Elsie Addo Awadzie, Second Deputy Governor of the Bank of Ghana (BoG), has disclosed that interventions made by the Bank of Ghana (BoG) and the Ministry of Finance recently in the country’s banking sector, which culminated in the amalgamation of some five banks, among others, helped to protect about GH¢11 billion of customer deposits.
This covered deposits and placements of other financial institutions (i.e. banks, savings and loans, RCBs, MFIs, insurance firms, securities firms and fund managers, and pension fund managers).
She said the move minimized job losses by saving some 3,500 or 70 percent of approximately 5,000 employees of the defunct banks.
Ms Awadzi disclosed this on Thursday in Accra during the Joy Fm Financial Sector Forum.
“The stability and integrity of our financial system should be of utmost important to everyone and the economy as a whole. Banks and other institutions that take deposits are regulated to help ensure that they remain safe and sound to perform their critical role in the economy.”
The BoG had to revoke the licences of some seven failed banks and appoint receivers for these banks.
Commenting on the current state of the industry, she said it was generally strong and continued to be profitable owning to a number of key indicators.
“For example total assets continue to increase; profitability remains high; industry capital adequacy ratio (CAR) of 19 percent compared to required minimum of 10 percent and the quality of bank loans continues to improve, with a reduction in non-performing loans (NPLs).”
She further said the BoG’s recent actions were necessary to ensure that banks that failed were made to exit the market in an orderly fashion and without disruptions to the country’s financial system since failed banks become serious sources of risk for the entire financial system and the economy as a whole.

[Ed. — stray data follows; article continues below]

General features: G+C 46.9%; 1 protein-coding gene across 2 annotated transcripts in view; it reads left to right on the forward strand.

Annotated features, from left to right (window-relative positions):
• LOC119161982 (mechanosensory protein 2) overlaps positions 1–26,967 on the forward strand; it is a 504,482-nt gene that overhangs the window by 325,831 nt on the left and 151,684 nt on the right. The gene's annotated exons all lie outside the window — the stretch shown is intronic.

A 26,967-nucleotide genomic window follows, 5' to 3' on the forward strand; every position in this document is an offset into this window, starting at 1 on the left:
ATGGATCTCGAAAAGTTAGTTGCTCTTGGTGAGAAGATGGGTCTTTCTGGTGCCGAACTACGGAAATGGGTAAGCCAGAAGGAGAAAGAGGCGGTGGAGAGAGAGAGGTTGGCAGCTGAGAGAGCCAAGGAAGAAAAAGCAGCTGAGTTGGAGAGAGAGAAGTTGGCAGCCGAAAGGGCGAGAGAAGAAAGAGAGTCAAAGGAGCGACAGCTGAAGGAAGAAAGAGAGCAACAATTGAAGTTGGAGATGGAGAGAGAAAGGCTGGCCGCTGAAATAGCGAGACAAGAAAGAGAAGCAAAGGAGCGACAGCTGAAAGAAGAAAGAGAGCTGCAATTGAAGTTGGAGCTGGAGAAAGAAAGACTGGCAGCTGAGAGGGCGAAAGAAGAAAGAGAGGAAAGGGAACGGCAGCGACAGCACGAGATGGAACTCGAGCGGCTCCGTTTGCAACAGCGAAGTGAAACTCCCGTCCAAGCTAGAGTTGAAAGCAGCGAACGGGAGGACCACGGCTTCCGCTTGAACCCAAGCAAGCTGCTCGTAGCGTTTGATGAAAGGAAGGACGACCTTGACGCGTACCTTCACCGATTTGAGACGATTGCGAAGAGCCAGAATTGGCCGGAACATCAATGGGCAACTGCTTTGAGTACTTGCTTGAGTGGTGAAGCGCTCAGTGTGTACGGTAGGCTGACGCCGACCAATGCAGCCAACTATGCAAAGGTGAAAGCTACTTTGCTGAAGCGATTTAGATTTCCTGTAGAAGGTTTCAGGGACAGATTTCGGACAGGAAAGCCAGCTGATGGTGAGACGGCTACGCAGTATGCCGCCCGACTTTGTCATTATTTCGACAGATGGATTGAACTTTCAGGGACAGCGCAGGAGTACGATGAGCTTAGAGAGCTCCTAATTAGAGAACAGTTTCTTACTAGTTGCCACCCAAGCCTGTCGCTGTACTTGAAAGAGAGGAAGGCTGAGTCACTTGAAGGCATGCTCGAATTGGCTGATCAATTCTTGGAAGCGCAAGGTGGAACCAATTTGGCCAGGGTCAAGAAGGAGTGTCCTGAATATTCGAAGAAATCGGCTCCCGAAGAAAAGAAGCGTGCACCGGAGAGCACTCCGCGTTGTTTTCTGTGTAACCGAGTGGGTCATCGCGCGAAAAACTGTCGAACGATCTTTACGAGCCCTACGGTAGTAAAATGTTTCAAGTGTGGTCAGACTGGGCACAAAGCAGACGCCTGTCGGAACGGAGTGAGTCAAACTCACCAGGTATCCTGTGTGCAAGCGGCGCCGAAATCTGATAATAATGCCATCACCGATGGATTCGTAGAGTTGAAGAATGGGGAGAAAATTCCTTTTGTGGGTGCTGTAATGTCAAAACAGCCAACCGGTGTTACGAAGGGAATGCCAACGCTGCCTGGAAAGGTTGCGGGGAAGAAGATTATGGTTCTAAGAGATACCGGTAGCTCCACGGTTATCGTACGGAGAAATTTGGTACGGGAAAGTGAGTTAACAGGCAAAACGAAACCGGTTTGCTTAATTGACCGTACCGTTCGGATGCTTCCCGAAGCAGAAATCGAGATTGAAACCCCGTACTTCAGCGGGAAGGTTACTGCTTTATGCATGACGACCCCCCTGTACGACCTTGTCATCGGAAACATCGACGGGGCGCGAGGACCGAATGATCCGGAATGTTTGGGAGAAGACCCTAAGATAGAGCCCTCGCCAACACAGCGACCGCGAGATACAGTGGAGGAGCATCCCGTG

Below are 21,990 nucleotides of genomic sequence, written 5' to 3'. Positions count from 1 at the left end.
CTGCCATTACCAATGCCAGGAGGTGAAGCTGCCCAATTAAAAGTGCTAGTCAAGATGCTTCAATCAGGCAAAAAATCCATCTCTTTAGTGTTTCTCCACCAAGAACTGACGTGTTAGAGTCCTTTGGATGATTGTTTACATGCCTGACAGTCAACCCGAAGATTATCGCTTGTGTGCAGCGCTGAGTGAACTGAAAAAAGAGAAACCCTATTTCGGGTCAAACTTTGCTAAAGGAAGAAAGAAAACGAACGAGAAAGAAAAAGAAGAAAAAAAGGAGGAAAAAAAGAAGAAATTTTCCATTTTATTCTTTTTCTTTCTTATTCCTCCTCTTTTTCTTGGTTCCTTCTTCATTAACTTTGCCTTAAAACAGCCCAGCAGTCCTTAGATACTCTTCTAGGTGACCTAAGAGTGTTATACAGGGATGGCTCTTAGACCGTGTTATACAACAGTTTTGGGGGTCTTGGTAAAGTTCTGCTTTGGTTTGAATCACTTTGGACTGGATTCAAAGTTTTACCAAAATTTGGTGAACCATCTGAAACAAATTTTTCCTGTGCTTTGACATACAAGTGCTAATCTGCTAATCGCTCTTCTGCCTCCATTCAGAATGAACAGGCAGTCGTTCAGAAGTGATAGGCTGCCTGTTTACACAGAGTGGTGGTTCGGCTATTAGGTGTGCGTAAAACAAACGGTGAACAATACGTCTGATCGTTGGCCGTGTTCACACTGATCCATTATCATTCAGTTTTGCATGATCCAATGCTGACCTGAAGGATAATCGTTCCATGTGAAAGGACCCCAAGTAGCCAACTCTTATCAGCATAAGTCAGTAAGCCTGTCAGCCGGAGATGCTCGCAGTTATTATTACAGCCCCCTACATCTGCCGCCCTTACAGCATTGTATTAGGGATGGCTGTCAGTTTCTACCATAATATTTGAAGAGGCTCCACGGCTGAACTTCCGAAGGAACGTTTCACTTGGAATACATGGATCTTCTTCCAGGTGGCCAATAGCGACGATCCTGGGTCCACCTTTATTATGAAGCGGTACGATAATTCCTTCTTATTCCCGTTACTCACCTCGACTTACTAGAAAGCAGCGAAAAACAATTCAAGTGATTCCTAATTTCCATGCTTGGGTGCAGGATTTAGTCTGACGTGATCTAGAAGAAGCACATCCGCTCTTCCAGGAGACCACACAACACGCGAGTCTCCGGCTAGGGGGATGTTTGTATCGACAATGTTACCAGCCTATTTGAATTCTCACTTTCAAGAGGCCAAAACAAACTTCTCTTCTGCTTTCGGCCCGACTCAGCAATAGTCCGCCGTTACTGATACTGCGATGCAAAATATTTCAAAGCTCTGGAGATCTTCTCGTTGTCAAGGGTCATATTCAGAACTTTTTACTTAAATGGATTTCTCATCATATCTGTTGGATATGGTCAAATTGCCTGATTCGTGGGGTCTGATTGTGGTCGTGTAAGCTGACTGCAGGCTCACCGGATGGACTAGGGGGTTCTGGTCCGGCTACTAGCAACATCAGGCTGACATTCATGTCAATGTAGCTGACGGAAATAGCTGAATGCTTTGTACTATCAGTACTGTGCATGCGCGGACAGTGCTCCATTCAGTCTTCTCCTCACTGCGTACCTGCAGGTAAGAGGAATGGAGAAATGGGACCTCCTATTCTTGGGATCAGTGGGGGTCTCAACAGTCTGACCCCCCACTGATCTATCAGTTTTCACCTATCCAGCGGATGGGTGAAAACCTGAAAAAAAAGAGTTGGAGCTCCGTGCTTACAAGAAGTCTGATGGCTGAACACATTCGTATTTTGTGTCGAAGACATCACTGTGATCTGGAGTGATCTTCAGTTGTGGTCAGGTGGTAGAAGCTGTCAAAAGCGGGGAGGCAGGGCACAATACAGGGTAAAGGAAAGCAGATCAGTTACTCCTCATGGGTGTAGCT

“The defunct banks had reached a point where they were no longer able to operate as banks. Four of the seven had been found to be significantly under capitalised as of the 2015/16, and subsequently became insolvent when their capital was further impaired due to bad loans and other irrecoverable assets. The other three defunct banks obtained their licences by false pretences through the use of suspicious and non-existent capital, which rendered them significantly undercapitalized compared to the minimum of GHS 120 million they were required to have.
“Underlying these failures were a pattern of poor corporate governance practices, insider dealings, misreporting, and other practices which put depositors’ funds at risk.”
Strict recovery efforts
She added that it was important that the costs of such interventions, which were borne by taxpayers, were recovered to the extent possible through recoveries from debtors, shareholders, and related and connected parties who took money from the defunct banks.
“The receivership processes are ongoing, and the receivers are making great strides in their recovery efforts. Amounts in excess of GH¢400 million have so far been recovered by the Receivers of the two banks closed last year.
“Dossiers on all seven banks have been handed over to EOCO for investigations and possible prosecutions by relevant state agencies.”
She said BoG’s own internal investigations into the conduct of Bank of Ghana (BoG) officials had begun with the establishment of the Office of Ethics and Internal Investigations, and that any officials (current and former) found culpable would neither be spared nor shielded by management.